What to eat in Palermo #PalermoStreetFoodTour - Papa Vince

What to eat in Palermo #PalermoStreetFoodTour

Palermo is establishing itself as one of the great food cities of the world.  A place where you can experience the heart of the Sicilian culture as you set off on a culinary adventure and a place where you’ll never go hungry.  There are two great elements to Sicilian cuisine, whatever’s local and whatever’s in season and in order to eat like a Sicilian you have to venture out to one of the colorful street markets where the locals come to buy what’s arrived from the farms that morning.

There are three historic markets in Palermo all bustling with activity and brimming with visitors.  Sicilians have been coming here to buy their produce for generations and even today, people continue the tradition that has been passed down by their grandparents.

Il Capo is the largest market with a bazaar like ambiance which really lives up to the meaning of its name of ‘noisy hubbub’.  It is an intricate labyrinth of tiny, winding streets, that draws you in like a magnet to experience the sights, sounds and aromas of this sensational city. 

Palermo street food - Red Peperoncini

Continue to La Vucciria and Ballaro marketplaces where you can feast your eyes on the colorful produce; tomatoes, eggplant, artichokes, peppers, bulbs of garlic, oranges, lemons, fresh herbs, spices and the fresh catch of the day, all so terribly inviting!  Above the crowd you’ll hear the cries of the vendors, there’s a vibrancy & excitement in the air that makes these places come alive.

Around almost every corner surrounding these marketplaces you’ll find street food venues. Here lies Sicily’s answer to fast food.  The street food tradition has been handed down from one generation of chefs to the next, some of them dating back over 200 years.  They’ve found a system that works, they simply cook the ingredients bought at the market, it’s hot, fresh and flavorful!  No matter what time of day, there’s always a long line of people waiting.  The locals wouldn’t live without their street food and now it’s attracting the international tourists, it’s maybe one of the most memorable experiences of a Sicilian vacation.

Find yourself a guide who can take you around the hotspots on a street food tour and here are some of the dishes you need to sample before you leave the island.

Arancini is the most important of all Sicilian street food.  Luscious balls of saffron scented rice, fried to crispy golden brown.  The fillings vary depending on your taste and on your vendor but can range from a simple ragu (meat sauce) to a more exotic shrimp with pesto or spinach with smoked cheese.  Try 2 or 3 different mini ones or if you’re extra hungry you can go for the ‘bomba’, it’s the large one pound version!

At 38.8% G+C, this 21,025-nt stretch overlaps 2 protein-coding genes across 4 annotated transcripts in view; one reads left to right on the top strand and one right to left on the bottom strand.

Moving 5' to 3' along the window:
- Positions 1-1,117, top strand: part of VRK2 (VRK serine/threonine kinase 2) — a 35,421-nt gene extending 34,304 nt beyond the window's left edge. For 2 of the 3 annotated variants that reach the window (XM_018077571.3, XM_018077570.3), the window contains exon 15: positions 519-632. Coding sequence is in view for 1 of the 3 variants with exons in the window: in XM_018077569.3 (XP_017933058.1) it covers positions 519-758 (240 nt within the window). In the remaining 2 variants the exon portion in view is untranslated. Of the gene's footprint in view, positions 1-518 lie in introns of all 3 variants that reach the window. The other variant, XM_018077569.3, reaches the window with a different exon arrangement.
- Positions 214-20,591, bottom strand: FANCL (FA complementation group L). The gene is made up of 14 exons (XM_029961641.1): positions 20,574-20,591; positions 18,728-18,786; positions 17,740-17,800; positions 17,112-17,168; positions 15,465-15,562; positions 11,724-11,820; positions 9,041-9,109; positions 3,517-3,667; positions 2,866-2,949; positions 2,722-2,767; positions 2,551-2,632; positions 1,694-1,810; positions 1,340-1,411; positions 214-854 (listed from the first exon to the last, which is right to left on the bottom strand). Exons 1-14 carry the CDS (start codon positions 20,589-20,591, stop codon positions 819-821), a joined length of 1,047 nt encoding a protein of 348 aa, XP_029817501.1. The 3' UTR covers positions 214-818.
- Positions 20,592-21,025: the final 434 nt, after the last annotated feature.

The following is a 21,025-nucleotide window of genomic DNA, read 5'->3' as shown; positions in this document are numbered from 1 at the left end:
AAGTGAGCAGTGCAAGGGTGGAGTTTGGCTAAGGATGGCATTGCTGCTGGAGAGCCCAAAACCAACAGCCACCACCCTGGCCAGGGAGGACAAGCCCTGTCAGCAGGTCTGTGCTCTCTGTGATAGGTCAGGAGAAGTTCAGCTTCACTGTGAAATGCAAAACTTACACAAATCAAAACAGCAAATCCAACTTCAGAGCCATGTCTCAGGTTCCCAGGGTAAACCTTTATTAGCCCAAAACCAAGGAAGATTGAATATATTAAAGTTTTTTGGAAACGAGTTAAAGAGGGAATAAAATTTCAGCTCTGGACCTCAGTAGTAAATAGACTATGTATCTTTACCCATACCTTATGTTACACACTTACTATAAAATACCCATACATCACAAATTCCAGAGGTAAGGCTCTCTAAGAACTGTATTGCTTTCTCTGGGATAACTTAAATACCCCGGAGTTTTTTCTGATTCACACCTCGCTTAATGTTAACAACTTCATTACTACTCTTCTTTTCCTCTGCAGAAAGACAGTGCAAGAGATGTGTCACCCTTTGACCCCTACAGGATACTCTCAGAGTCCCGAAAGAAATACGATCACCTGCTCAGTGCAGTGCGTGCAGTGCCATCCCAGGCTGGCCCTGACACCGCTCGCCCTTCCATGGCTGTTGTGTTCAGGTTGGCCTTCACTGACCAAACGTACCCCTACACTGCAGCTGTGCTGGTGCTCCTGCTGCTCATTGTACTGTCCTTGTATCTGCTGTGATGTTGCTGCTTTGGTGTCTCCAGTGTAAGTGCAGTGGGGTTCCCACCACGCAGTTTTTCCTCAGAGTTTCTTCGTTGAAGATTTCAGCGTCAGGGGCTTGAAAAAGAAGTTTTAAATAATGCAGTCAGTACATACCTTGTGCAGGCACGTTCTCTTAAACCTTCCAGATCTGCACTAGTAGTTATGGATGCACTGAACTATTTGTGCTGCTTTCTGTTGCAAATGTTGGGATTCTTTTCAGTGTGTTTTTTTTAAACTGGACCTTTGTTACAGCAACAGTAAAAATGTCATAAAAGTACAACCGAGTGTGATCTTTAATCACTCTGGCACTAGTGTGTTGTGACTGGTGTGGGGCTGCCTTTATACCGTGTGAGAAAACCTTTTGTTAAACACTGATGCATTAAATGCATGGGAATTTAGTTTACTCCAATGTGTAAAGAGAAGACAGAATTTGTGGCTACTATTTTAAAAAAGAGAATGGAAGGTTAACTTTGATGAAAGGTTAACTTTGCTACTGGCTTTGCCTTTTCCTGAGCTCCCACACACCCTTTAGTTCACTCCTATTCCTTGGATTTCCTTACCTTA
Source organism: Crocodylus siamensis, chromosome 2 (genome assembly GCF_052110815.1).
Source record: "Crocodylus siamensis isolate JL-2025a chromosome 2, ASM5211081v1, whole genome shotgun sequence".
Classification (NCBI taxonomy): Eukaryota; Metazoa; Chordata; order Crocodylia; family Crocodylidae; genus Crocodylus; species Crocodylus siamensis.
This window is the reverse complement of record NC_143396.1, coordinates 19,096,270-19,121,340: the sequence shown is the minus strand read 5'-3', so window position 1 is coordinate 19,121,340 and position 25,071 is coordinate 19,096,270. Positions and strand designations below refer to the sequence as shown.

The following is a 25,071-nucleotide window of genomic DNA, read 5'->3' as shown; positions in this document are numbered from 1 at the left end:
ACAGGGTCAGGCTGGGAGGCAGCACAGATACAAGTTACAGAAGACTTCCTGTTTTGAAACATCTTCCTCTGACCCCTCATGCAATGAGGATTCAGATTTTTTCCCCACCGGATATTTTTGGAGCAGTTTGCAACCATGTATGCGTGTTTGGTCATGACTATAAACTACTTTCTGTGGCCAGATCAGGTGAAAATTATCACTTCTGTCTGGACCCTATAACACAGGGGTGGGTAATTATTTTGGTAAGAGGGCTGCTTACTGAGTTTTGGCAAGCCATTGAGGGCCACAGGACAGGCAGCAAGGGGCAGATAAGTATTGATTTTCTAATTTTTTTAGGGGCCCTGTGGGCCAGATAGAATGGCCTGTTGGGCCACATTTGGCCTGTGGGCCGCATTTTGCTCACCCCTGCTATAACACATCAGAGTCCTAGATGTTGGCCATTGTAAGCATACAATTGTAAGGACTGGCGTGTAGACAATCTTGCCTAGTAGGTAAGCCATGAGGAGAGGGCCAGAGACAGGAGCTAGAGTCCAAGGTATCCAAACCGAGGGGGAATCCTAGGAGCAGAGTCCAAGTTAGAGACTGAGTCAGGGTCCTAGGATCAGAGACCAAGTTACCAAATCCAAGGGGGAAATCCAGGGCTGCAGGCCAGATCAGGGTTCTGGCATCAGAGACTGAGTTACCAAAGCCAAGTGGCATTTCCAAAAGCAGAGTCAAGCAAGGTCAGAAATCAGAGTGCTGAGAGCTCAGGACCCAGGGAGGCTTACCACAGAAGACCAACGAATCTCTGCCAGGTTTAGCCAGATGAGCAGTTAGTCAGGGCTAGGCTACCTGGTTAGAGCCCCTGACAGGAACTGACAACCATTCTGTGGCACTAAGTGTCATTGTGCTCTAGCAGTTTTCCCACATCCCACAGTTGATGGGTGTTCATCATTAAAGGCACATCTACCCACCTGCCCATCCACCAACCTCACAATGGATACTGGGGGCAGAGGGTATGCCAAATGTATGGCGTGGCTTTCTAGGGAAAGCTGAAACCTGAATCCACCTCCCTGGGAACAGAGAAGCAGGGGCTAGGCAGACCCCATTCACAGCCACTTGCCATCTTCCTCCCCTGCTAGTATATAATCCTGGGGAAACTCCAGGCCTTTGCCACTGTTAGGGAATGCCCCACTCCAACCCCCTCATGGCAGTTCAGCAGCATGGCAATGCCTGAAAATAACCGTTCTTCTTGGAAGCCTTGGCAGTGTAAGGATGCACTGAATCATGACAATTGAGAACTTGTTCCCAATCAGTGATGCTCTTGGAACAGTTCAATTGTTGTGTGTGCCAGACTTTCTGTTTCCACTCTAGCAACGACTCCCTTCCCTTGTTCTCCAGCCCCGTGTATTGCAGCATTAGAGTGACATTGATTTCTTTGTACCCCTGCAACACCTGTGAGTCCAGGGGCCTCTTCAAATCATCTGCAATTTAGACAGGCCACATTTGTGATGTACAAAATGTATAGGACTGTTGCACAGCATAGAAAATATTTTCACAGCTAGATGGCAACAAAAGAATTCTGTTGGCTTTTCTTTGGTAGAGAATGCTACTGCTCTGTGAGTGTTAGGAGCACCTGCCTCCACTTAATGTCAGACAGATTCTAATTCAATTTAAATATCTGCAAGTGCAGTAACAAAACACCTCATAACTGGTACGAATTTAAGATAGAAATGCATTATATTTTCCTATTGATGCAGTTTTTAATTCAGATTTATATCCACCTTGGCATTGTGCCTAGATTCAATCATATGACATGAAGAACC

Sfincione, is the traditional Sicilian pizza from Palermo.  It has a soft dough like base and is topped with fresh tomato sauce, onion, anchovies, Caciovallo cheese and breadcrumbs, all added in perfect proportion.  It’s not usually sold in pizzerias, you can pick up a slice from a bakery or a mobile street vendor and notice its unusual rectangular shape.  It’s definitely one of Palermo’s most delicious street foods!

Panelle are Sicilian fritters made from chickpea flour, a humble little delicacy that tastes simply amazing.  The perfect panelle is sliced thin, has a nice crunchy exterior and a soft interior, usually served wrapped in paper and with a squeeze of lemon.

You can’t leave Palermo without at least noticing the Pani ca Meusa, a popular sandwich that can also be enjoyed on the spot, traditionally eaten by workers not wanting to waste time in the middle of the day.   It’s not always best to ask about the dish, this particular one might not be viewed as a delicacy if you knew that the translation for what you were about to try was ‘a spleen sandwich’.  If you can pretend that ignorance is bliss, go ahead, this experience will certainly set you apart as a serious foodie and it’s not really as bad as it sounds.  I’ve spoken to Stefano who assures me that it’s an essential part of the Palermo experience, the meat itself has a texture similar to that of mushrooms, and served hot with a little salt and lemon on crusty bread, it’s simply mind over matter.  What else can I say except … ‘Buon Appetito, it’s time to eat some Sicilian food!

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 Experience the Palermo street food with us in this video.